Fuel retailers worried about new rules forcing them to install electric vehicle charge points have been thrown a lifeline.
Charging firm InstaVolt is offering to install rapid chargers on forecourts for free, saving operators from having to make significant capital expenditure, and instead making its money from the sale of electricity used by drivers.
Under the new Automated and Electric Vehicles Bill, which received its first reading in the House of Commons last week, large fuel retailers and motorway services will have to install electric vehicle chargers on their premises.
A report by consultancy firm Rapleys has indicated that the cost to the industry of installing electric charging points could easily exceed £250m. A further report from distribution network operator UK Power Networks Ltd suggested that the cost to install a rapid electric vehicle charger on one site alone would be a minimum of £60,000.
The industry has expressed concern about the cost of such a move and a lack of clarity over the definition of the term ‘large retailers’. But electric vehicle charging firm InstaVolt is quashing fears with an offer to install them for free.
The company, headquartered in Basingstoke Hampshire, installs and maintains rapid electric vehicle chargers at no cost. It even gives landowners who house the chargers a rental income for the use of the small amount of land required. The model has already proved successful for councils and business parks across the UK, with the company already working with partners across a number of sectors including local authorities, national gym chains and forecourt operators.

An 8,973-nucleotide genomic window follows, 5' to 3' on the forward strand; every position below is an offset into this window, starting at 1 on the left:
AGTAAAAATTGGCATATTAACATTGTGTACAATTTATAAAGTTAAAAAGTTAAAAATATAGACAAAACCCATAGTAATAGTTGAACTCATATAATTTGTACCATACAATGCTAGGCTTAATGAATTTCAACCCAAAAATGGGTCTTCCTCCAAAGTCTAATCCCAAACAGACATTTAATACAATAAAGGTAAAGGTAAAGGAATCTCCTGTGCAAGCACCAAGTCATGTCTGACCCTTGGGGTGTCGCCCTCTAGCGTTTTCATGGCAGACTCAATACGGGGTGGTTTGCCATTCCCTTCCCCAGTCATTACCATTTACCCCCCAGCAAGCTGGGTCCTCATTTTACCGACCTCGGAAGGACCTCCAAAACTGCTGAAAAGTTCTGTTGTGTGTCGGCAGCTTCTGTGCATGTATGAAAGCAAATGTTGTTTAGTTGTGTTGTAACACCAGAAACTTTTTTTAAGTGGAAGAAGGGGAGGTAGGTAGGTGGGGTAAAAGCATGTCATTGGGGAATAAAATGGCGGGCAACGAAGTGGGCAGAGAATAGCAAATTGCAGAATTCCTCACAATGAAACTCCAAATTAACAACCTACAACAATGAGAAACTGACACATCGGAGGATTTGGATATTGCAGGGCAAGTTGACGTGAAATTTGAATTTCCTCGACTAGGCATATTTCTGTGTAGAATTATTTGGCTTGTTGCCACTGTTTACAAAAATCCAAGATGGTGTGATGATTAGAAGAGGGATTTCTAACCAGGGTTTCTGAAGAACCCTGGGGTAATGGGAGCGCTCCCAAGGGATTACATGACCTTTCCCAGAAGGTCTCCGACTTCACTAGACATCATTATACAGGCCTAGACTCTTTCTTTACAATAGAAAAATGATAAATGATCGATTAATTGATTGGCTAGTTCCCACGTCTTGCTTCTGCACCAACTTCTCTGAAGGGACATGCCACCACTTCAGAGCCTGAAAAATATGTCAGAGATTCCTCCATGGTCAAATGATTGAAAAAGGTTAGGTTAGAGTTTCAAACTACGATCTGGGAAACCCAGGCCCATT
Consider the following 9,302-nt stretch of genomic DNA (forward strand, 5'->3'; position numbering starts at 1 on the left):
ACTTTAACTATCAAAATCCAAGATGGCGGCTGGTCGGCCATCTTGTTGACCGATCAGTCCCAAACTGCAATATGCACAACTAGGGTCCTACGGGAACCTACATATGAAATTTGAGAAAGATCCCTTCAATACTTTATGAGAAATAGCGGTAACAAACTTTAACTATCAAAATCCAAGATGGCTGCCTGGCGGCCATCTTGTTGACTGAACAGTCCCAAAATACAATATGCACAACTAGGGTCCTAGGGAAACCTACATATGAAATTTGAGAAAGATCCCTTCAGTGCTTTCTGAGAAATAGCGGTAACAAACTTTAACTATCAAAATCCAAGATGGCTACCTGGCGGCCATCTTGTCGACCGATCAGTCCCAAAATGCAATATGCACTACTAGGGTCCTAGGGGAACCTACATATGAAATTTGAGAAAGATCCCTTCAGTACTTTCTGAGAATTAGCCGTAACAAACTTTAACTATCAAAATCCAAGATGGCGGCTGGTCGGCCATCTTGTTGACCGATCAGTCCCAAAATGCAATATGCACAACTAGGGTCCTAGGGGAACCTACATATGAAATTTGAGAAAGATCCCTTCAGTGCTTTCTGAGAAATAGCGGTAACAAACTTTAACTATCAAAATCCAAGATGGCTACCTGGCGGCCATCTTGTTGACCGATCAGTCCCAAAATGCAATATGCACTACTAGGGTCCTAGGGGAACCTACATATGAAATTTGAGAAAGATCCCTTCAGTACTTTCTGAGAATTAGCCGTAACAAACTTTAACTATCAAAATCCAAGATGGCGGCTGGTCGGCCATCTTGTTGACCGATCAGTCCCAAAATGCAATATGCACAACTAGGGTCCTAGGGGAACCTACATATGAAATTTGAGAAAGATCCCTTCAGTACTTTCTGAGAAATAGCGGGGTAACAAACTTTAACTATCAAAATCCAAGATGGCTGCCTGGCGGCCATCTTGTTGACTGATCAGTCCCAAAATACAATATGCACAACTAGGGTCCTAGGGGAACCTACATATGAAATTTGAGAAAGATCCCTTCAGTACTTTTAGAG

CEO Tim Payne said: “Some businesses we speak to can’t quite get their heads around the idea of us installing chargers for free. We’ve had a few councils turn us away initially because they think it’s too good to be true; installing charging points at no cost to the taxpayer.
“We want to reassure fuel retailers that the implications of the new Automated Vehicles Bill needn’t cost them a penny. We can handle everything from obtaining planning permission to upgrading the chargers as technology evolves. What’s more they can actually make a rental income from it.”
Payne adds that putting electric vehicle chargers on forecourts can actually bring more benefits to fuel retailers and motorway services.
“Retailers can expect to see increased dwell time, as drivers typically spend half an hour waiting for their vehicle to charge, spending money as they do. Drivers are actively seeking EV charge points too so forecourts can benefit from increased footfall.”
InstaVolt signed a multi-million pound deal with US charging giant ChargePoint earlier this year to purchase more than 200 of its electric vehicle rapid charging solutions. The chargers can be upgraded as battery technology evolves, effectively future proofing the assets and providing reassurance to drivers for years to come.
Unlike many other charging points, InstaVolt’s are available for all electric vehicle drivers to use on a pay-as-you-go, no subscription basis. Drivers simply tap their contactless debit card and charge up.